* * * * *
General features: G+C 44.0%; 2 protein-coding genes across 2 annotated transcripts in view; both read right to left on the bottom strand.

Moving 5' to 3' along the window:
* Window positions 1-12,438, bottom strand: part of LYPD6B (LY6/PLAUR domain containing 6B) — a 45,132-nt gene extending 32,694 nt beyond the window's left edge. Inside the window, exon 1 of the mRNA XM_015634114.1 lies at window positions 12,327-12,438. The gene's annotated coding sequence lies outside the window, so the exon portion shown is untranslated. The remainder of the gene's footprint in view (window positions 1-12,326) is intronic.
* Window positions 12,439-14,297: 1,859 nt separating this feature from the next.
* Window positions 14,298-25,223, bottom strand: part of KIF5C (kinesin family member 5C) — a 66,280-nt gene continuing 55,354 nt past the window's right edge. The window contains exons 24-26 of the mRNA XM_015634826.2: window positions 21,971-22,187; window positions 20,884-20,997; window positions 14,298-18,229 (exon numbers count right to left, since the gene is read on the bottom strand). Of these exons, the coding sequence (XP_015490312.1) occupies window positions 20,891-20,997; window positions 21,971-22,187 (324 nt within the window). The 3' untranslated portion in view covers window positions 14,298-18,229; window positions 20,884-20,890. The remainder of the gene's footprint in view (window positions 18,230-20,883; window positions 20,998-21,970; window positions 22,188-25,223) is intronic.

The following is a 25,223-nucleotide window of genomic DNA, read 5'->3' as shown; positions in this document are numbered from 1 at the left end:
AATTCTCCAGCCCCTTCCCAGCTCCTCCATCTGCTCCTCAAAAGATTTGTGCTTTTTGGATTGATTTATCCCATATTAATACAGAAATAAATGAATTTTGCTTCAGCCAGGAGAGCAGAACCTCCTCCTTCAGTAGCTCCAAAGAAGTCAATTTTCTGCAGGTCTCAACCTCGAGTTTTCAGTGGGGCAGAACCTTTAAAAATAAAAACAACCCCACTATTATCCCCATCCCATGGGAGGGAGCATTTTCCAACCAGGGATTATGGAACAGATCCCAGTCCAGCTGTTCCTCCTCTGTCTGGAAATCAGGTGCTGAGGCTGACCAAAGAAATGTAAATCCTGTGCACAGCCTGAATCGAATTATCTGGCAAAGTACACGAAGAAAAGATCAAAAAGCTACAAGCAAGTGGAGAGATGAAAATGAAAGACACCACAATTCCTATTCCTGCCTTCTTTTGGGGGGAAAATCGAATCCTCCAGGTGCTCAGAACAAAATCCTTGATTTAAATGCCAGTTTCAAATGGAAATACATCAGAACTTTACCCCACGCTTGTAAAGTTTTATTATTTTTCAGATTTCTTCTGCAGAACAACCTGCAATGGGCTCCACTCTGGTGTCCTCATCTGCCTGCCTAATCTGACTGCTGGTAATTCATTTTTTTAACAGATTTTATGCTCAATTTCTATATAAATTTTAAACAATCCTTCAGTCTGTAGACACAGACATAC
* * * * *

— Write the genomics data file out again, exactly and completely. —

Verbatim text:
General features: G+C 44.0%; 2 protein-coding genes across 2 annotated transcripts in view; both read right to left on the bottom strand.

Moving 5' to 3' along the window:
* Window positions 1-12,438, bottom strand: part of LYPD6B (LY6/PLAUR domain containing 6B) — a 45,132-nt gene extending 32,694 nt beyond the window's left edge. Inside the window, exon 1 of the mRNA XM_015634114.1 lies at window positions 12,327-12,438. The gene's annotated coding sequence lies outside the window, so the exon portion shown is untranslated. The remainder of the gene's footprint in view (window positions 1-12,326) is intronic.
* Window positions 12,439-14,297: 1,859 nt separating this feature from the next.
* Window positions 14,298-25,223, bottom strand: part of KIF5C (kinesin family member 5C) — a 66,280-nt gene continuing 55,354 nt past the window's right edge. The window contains exons 24-26 of the mRNA XM_015634826.2: window positions 21,971-22,187; window positions 20,884-20,997; window positions 14,298-18,229 (exon numbers count right to left, since the gene is read on the bottom strand). Of these exons, the coding sequence (XP_015490312.1) occupies window positions 20,891-20,997; window positions 21,971-22,187 (324 nt within the window). The 3' untranslated portion in view covers window positions 14,298-18,229; window positions 20,884-20,890. The remainder of the gene's footprint in view (window positions 18,230-20,883; window positions 20,998-21,970; window positions 22,188-25,223) is intronic.

The following is a 25,223-nucleotide window of genomic DNA, read 5'->3' as shown; positions in this document are numbered from 1 at the left end:
AATTCTCCAGCCCCTTCCCAGCTCCTCCATCTGCTCCTCAAAAGATTTGTGCTTTTTGGATTGATTTATCCCATATTAATACAGAAATAAATGAATTTTGCTTCAGCCAGGAGAGCAGAACCTCCTCCTTCAGTAGCTCCAAAGAAGTCAATTTTCTGCAGGTCTCAACCTCGAGTTTTCAGTGGGGCAGAACCTTTAAAAATAAAAACAACCCCACTATTATCCCCATCCCATGGGAGGGAGCATTTTCCAACCAGGGATTATGGAACAGATCCCAGTCCAGCTGTTCCTCCTCTGTCTGGAAATCAGGTGCTGAGGCTGACCAAAGAAATGTAAATCCTGTGCACAGCCTGAATCGAATTATCTGGCAAAGTACACGAAGAAAAGATCAAAAAGCTACAAGCAAGTGGAGAGATGAAAATGAAAGACACCACAATTCCTATTCCTGCCTTCTTTTGGGGGGAAAATCGAATCCTCCAGGTGCTCAGAACAAAATCCTTGATTTAAATGCCAGTTTCAAATGGAAATACATCAGAACTTTACCCCACGCTTGTAAAGTTTTATTATTTTTCAGATTTCTTCTGCAGAACAACCTGCAATGGGCTCCACTCTGGTGTCCTCATCTGCCTGCCTAATCTGACTGCTGGTAATTCATTTTTTTAACAGATTTTATGCTCAATTTCTATATAAATTTTAAACAATCCTTCAGTCTGTAGACACAGACATAC